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Streetcar to Justice: How Elizabeth Jennings Won the Right to Ride in New York City by Amy Hill Hearth, 144 pp, RL 4

Streetcar to Justice: How Elizabeth Jennings Won the Right to Ride in New York by Amy Hill Hearth is a compact, richly researched account of Elizabeth Jennings, the woman who refused to give up her seat on a streetcar in 1854, one hundred years ahead of Rosa Parks.

There are so many fascinating facets to the story of Elizabeth Jennings, but Hearth must set the scene for readers first, detailing the differences and similarities to  circumstances and events from the Civil Rights Movement of the 1950s and 1960s. In fact, Hearth begins Streetcar to Justice with, "Three Notes about Language," informing readers that, while the word colored, "is not accepted today because it has evolved into a loaded word meant to be racist and hurtful," it was commonly used to refer to African Americans in Elizabeth Jennings's era. Hearth also lets readers know that the term civil rights is used mainly to describe the movement of the 1950s and 1960s, and she replaced it with equal rights for blacks to avoid confusion. Finally, she clues readers in to words used to define social class, an important aspect of Jennings's story.

Jennings lived at home with her parents in New York City and was on her way to the First Colored American Congregational Church to play organ for choir practice. Hearth sets the scene thoroughly for the day of July 16, 1854, detailing everything from the challenges of walking in the dress of the time, the waste, filth and disease that crowded the hot, drought-ridden city with few sidewalks to the stray dogs, hogs (yes - wild hogs roamed the streets of New York City at the time!) and pickpockets. Anxious to get out of a dangerous situation and make it to rehearsal on time, Elizabeth Jennings, a respectable, genteel woman, determined to stop the streetcar meant for whites and hope that the conductor would be understanding and her and her friend ride. Instead, Jennings was physically, violently removed from the streetcar. Righting herself, she boarded a second time, at which point the conductor drove on until reaching a police officer who physically removed Elizabeth Jennings again.

Hearth details many fascinating aspects to Elizabeth Jennings's life (she started the first free kindergarten for colored children in New York City!) and her family. Her father, Thomas Jennings was a business man, patriotic American and activist, belonging to an impressive list of organizations and friends with many influential people, including Frederick Douglass, who wrote a tribute to Jennings after his death. Amazingly, it was newly minted attorney Chester A. Arthur, who would become the twenty-first president of the United States, who took on the case, Elizabeth Jennings v. Third Avenue Railroad Company. Rather than pursuing a criminal case, a civil case was filed in the hopes that a win would result in financial damages that might end segregation by the Third Avenue Railroad Company rather than risk further costly lawsuits in the future.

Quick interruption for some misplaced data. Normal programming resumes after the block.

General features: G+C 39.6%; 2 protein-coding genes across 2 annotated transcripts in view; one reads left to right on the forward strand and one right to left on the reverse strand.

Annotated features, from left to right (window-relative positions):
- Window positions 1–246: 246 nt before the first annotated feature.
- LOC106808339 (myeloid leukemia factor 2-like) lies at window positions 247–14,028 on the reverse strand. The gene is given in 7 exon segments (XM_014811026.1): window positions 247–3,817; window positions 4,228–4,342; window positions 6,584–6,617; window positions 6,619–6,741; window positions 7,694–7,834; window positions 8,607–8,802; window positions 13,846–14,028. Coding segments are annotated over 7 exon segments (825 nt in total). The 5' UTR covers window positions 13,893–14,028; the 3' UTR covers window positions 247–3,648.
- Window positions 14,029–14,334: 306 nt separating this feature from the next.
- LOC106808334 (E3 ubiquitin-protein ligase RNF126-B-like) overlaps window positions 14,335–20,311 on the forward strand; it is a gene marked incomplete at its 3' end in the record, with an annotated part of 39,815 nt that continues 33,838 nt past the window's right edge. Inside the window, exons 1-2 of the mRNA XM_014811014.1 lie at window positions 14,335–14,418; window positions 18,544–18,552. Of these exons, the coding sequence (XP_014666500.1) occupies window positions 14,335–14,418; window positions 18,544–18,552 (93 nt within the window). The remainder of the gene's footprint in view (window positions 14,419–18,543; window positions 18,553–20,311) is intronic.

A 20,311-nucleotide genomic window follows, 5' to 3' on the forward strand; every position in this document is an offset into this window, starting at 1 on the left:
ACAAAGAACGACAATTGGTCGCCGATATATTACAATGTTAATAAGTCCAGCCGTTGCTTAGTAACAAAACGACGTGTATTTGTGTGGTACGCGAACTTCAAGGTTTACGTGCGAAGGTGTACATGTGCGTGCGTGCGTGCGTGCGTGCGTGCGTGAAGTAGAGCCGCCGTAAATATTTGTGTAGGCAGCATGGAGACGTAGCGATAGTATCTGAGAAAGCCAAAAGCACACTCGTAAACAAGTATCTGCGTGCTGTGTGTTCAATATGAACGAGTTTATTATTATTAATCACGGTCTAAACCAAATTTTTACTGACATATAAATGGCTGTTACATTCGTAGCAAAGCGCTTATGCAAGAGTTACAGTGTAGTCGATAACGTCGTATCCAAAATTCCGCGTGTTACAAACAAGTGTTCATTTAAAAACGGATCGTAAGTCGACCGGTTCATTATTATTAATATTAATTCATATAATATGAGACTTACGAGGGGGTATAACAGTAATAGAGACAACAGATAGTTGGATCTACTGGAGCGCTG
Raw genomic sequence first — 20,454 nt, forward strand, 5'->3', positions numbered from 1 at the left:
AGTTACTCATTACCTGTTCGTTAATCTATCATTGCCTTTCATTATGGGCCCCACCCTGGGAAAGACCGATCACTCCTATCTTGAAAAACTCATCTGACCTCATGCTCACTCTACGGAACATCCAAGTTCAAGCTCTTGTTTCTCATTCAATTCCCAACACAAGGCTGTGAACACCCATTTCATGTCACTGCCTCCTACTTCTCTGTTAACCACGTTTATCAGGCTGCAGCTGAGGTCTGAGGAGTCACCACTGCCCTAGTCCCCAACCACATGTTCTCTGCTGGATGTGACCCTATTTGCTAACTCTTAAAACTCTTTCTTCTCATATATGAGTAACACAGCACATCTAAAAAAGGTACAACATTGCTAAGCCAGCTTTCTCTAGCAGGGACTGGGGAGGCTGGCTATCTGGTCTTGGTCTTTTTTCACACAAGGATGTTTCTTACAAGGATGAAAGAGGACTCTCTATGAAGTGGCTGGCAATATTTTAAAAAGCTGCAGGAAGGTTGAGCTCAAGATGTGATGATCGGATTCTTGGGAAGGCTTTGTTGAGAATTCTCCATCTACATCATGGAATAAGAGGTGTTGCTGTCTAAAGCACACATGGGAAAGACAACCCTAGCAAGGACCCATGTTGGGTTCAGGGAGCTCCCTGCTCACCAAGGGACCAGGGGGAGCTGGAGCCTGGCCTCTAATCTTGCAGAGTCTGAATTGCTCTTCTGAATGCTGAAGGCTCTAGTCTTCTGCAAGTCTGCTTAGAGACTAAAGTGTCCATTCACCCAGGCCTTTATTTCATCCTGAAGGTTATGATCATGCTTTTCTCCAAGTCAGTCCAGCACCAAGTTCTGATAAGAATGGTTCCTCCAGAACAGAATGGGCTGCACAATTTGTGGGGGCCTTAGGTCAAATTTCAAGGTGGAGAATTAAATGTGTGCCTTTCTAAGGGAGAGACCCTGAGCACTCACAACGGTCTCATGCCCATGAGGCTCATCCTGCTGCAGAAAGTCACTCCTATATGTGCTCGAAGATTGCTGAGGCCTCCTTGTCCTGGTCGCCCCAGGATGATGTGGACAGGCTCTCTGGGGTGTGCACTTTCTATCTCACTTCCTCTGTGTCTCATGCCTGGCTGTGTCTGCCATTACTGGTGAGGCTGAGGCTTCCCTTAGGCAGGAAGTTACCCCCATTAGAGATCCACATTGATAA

Facing a room full of white men, including the jury that had to determine whether Jennings was telling the truth when recounting her experience, she won and the owners of the Third Avenue Railroad Company moved quickly to integrate their cars. While the story of Elizabeth Jennings and her important civil law suit is a vital part of American history, it is possibly unknown to many because it occurred in an era before modern media and also because the majority of newspapers in the nation were focused on a more pressing issue at the time, slavery. Yet, books like the highly engaging Streetcar to Justice: How Elizabeth Jennings Won the Right to Ride are so important, especially in this time when the Souther Poverty Law Center reports that U.S. education on slavery is sorely lacking for a number of reasons. 

Hearth provides much documentation and evidence in Streetcar to Justice with a bibliography, notes, author's note, further reading, historical timeline, important locations, illustrations and index, sharing with readers how a "creepy old house" led to the writing of this book. Living near a house might have been the summer home of Chester A. Arthur, Hearth began researching him, eventually uncovering information about his early years as a lawyer with a special interest in equal rights cases for blacks. Hearth even retraces Jennings's steps, ending her book with these important words,

Too often, we thinking of history as a permanent series of events. The reality is that stories form the past are often forgotten. Much depends on who remembers and tells the stories form the apst and how they are told. The contributions of black Americans, other minorities, and women have been overlooked, often deliberately. Too quickly, we conclude that is an event is not already in an official textbook, it didn't happen or it's not important. The story of Elizabeth Jennings reminds us that this is not so. Sometimes, interesting stories are right in front of us, if only we take the time to look.

Source: Review Copy


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